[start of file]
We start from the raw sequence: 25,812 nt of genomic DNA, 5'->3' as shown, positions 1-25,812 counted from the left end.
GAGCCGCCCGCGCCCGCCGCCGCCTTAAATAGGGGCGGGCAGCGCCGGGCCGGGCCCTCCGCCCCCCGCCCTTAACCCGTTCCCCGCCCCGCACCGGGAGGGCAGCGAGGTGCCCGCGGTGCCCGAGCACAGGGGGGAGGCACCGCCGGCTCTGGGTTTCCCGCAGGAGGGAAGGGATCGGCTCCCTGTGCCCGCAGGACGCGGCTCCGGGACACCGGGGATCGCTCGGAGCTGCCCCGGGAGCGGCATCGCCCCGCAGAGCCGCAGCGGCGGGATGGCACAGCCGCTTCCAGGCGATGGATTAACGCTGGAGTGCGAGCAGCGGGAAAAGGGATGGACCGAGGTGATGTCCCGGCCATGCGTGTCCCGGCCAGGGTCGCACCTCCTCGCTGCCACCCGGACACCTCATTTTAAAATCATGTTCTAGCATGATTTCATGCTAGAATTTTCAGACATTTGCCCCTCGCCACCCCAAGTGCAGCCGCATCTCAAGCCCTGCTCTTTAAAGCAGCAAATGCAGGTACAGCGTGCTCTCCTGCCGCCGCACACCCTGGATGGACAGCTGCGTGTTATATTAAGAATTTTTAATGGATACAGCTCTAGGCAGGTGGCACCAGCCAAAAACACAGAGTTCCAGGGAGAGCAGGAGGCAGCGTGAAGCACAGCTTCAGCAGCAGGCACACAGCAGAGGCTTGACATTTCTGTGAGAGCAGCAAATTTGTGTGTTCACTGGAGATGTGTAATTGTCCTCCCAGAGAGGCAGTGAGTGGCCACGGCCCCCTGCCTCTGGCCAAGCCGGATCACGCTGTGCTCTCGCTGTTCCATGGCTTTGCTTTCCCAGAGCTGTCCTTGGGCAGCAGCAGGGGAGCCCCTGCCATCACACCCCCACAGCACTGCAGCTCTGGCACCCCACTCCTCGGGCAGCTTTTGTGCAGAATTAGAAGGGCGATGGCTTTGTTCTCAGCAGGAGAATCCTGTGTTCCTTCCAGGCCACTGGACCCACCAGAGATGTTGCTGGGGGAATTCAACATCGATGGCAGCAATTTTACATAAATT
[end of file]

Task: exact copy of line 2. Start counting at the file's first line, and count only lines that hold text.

GAGCCGCCCGCGCCCGCCGCCGCCTTAAATAGGGGCGGGCAGCGCCGGGCCGGGCCCTCCGCCCCCCGCCCTTAACCCGTTCCCCGCCCCGCACCGGGAGGGCAGCGAGGTGCCCGCGGTGCCCGAGCACAGGGGGGAGGCACCGCCGGCTCTGGGTTTCCCGCAGGAGGGAAGGGATCGGCTCCCTGTGCCCGCAGGACGCGGCTCCGGGACACCGGGGATCGCTCGGAGCTGCCCCGGGAGCGGCATCGCCCCGCAGAGCCGCAGCGGCGGGATGGCACAGCCGCTTCCAGGCGATGGATTAACGCTGGAGTGCGAGCAGCGGGAAAAGGGATGGACCGAGGTGATGTCCCGGCCATGCGTGTCCCGGCCAGGGTCGCACCTCCTCGCTGCCACCCGGACACCTCATTTTAAAATCATGTTCTAGCATGATTTCATGCTAGAATTTTCAGACATTTGCCCCTCGCCACCCCAAGTGCAGCCGCATCTCAAGCCCTGCTCTTTAAAGCAGCAAATGCAGGTACAGCGTGCTCTCCTGCCGCCGCACACCCTGGATGGACAGCTGCGTGTTATATTAAGAATTTTTAATGGATACAGCTCTAGGCAGGTGGCACCAGCCAAAAACACAGAGTTCCAGGGAGAGCAGGAGGCAGCGTGAAGCACAGCTTCAGCAGCAGGCACACAGCAGAGGCTTGACATTTCTGTGAGAGCAGCAAATTTGTGTGTTCACTGGAGATGTGTAATTGTCCTCCCAGAGAGGCAGTGAGTGGCCACGGCCCCCTGCCTCTGGCCAAGCCGGATCACGCTGTGCTCTCGCTGTTCCATGGCTTTGCTTTCCCAGAGCTGTCCTTGGGCAGCAGCAGGGGAGCCCCTGCCATCACACCCCCACAGCACTGCAGCTCTGGCACCCCACTCCTCGGGCAGCTTTTGTGCAGAATTAGAAGGGCGATGGCTTTGTTCTCAGCAGGAGAATCCTGTGTTCCTTCCAGGCCACTGGACCCACCAGAGATGTTGCTGGGGGAATTCAACATCGATGGCAGCAATTTTACATAAATT